The story also includes social media posts of the massacre that appear to show the crime scene was tampered with to support the police version of events. A photograph of one victim shows him with a gun nearby, purportedly proving that the gang members were armed. But several photos show the gun in different positions.
Continuous turf wars and shootouts between police and gang members have made it an intensely violent year in El Salvador, with the murder toll in June reaching 667, the highest since the end of the civil war in 1992. Since the breakdown last year of a truce between MS-13 and Barrio 18, the country's other powerful street gang, the murder rate has shot up by more than 50 percent. Earlier this month, in this Central American country of just over 6.3 million people, 125 people were murdered over the course of three days, according to the National Police. Dozens of police officers have been killed this year.
"Police colleagues of officers whom Maras have killed take justice in their own hands," El Faro journalist Roberto Valencia told VICE News.
Since El Faro published its report, the reporters say they have been threatened on social media, had their homes spied on by unidentified men, and that their neighbors were asked to identify the precise location of their residences, causing deep anxiety in the newsroom. Death threats have been made on social media and El Faro's website. Martinez said an informant alerted the site's editors to a planned attack on the three journalists on August 10. The reporters checked out the tip with sources in El Salvador's security ministry and found it to be credible, though the attack did not happen.
"What we know [is the threats] come from different groups. At least one person is linked to the police," said Martinez. According to him, some people in El Salvador believe the only solution to the country's gang problem is "to eliminate controls and kill anyone who they think they should kill, mainly gang members."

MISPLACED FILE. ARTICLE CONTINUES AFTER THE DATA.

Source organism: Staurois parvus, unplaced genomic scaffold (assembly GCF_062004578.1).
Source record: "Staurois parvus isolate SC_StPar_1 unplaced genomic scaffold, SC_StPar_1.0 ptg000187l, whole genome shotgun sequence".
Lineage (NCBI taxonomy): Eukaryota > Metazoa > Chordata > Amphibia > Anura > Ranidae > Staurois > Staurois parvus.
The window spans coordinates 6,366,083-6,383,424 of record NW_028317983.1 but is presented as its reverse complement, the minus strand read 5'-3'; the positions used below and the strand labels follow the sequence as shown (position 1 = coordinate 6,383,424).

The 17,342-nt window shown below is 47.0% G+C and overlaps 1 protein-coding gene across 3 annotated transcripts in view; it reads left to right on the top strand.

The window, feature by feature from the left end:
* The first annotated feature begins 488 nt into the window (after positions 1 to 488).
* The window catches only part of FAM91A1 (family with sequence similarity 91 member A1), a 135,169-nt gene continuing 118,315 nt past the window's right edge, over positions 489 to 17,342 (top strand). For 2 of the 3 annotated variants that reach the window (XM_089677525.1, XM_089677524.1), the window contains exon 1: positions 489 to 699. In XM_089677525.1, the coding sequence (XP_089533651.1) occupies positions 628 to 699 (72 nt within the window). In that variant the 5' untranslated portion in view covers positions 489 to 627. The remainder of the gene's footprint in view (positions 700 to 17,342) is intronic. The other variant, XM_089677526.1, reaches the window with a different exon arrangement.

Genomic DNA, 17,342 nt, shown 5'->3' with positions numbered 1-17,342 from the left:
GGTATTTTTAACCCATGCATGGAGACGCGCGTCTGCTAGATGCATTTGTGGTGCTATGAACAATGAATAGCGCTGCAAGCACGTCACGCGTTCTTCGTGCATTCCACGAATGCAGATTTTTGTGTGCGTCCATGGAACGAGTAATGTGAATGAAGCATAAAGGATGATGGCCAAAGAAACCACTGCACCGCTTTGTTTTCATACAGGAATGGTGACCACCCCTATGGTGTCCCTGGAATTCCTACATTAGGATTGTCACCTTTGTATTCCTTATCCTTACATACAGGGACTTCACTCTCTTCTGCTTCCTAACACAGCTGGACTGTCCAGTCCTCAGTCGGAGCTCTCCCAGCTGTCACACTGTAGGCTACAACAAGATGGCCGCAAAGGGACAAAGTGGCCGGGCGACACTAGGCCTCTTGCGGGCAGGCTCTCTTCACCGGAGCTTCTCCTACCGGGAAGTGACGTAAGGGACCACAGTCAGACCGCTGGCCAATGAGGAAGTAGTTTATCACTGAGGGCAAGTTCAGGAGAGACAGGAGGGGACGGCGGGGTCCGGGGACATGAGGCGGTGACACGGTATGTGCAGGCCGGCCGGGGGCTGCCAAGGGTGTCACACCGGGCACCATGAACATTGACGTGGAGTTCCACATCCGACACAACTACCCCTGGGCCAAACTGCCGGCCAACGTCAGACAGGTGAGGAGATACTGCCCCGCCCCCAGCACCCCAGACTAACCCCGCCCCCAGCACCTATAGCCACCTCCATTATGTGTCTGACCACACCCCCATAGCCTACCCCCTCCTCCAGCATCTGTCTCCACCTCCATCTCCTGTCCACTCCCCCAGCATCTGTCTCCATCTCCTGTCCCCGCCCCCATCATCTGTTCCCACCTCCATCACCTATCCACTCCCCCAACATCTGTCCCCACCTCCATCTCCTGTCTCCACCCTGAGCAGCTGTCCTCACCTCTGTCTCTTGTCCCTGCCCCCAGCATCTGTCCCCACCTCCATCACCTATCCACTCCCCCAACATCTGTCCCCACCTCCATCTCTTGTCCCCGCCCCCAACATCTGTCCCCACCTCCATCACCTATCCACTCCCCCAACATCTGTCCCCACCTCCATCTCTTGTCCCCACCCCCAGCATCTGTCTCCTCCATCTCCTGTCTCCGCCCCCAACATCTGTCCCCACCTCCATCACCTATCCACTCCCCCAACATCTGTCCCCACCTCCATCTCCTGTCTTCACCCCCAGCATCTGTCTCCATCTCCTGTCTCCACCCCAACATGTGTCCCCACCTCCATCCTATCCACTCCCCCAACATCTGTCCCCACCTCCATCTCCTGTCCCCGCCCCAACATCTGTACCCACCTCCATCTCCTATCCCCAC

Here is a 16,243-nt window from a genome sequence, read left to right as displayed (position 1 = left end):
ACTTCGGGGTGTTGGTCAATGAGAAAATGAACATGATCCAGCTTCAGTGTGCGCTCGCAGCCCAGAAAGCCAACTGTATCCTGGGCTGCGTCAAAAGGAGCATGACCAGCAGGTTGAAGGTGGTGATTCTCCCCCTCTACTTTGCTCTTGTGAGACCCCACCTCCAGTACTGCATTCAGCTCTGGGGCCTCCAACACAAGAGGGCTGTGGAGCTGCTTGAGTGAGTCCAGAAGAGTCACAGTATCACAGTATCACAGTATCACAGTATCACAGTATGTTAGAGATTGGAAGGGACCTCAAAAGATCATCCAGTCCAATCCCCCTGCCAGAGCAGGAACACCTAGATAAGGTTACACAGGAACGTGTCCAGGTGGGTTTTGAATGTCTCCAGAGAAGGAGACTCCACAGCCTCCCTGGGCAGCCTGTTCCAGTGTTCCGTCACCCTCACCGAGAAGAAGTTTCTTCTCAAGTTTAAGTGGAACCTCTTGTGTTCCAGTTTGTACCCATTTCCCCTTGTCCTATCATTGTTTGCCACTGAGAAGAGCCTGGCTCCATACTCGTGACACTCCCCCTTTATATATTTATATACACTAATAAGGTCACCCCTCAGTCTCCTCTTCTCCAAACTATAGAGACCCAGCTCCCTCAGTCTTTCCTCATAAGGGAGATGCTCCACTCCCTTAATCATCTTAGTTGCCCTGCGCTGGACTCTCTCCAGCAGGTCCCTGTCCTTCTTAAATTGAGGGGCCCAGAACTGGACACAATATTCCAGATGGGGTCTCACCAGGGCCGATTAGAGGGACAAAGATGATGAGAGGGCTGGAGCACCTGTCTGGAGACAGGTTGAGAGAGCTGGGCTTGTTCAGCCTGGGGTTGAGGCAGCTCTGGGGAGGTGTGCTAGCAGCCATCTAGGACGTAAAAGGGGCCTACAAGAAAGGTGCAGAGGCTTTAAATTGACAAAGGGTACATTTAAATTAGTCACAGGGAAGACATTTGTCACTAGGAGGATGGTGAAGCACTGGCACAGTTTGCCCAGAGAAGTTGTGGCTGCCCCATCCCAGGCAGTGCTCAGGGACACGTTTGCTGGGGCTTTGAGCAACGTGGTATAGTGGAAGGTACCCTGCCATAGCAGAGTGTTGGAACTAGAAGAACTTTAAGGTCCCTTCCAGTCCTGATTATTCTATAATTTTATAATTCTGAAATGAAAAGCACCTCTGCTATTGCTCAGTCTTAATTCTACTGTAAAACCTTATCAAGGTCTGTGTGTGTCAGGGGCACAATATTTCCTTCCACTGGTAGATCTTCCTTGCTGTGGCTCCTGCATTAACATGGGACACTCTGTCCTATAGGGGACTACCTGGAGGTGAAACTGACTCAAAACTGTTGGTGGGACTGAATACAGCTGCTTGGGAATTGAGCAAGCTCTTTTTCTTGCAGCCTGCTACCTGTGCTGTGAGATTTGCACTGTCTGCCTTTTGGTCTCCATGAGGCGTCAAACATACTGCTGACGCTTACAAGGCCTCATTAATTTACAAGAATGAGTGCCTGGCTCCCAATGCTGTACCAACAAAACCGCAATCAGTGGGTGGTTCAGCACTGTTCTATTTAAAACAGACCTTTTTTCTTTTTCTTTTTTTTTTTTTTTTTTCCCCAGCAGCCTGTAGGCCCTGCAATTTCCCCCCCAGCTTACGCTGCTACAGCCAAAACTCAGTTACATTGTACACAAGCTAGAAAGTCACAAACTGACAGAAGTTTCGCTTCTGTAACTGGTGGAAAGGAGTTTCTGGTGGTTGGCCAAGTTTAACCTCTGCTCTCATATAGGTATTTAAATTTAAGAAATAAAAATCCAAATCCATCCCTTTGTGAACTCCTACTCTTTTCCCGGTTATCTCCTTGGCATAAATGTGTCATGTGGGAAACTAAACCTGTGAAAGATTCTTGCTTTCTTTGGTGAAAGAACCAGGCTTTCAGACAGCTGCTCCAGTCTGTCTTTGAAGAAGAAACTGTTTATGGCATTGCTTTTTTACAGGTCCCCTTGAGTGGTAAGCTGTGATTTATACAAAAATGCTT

'People who took part in the massacre operation in San Blas are not worried about an internal police investigation'
El Faro and the journalists involved have filed a complaint about the harassment with El Salvador's Attorney General's Office. Two prosecutors have been assigned to the case, but the prosecutor's office denied to disclose any further information to VICE News, saying that the investigations are confidential.
Earlier this month, the National Police director stood by the official police version of events, and said that officers involved in the shootout were still active in the police force. VICE News tried to speak with representatives about a possible internal investigation by the National Police and the Attorney General's Office, but they weren't immediately available for an interview.
The Human Rights Ombudsman's Office in El Salvador opened an investigation after El Faro published its investigation. A report on the issue will be released in the coming weeks.
"What I think is that people who took part in the massacre operation in San Blas are not worried about an internal police investigation," said Martinez. "I don't believe that the National Police wants to attack us, but people inside the police want to stop the work we do."
Gabriela Gorbea contributed to this report.
Follow Rafael Castillo on Twitter: @RC_Quintero